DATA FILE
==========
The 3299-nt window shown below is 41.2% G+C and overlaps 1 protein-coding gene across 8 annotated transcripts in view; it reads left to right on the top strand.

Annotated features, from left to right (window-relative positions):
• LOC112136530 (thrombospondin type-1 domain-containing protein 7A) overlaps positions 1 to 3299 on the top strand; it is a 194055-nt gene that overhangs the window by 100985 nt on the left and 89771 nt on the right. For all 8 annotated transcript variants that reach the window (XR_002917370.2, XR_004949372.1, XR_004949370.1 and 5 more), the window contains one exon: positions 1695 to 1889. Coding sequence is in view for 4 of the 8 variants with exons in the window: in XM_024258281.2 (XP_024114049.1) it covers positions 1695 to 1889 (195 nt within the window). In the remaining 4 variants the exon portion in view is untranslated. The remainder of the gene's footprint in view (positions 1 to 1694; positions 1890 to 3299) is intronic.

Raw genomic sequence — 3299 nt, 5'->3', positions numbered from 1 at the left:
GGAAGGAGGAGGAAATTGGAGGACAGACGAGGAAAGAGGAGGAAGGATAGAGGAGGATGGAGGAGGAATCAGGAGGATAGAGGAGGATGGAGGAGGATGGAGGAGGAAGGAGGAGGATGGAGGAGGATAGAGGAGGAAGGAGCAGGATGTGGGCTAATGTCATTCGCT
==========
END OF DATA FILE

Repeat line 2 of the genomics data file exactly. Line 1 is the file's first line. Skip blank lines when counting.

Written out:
Annotated features, from left to right (window-relative positions):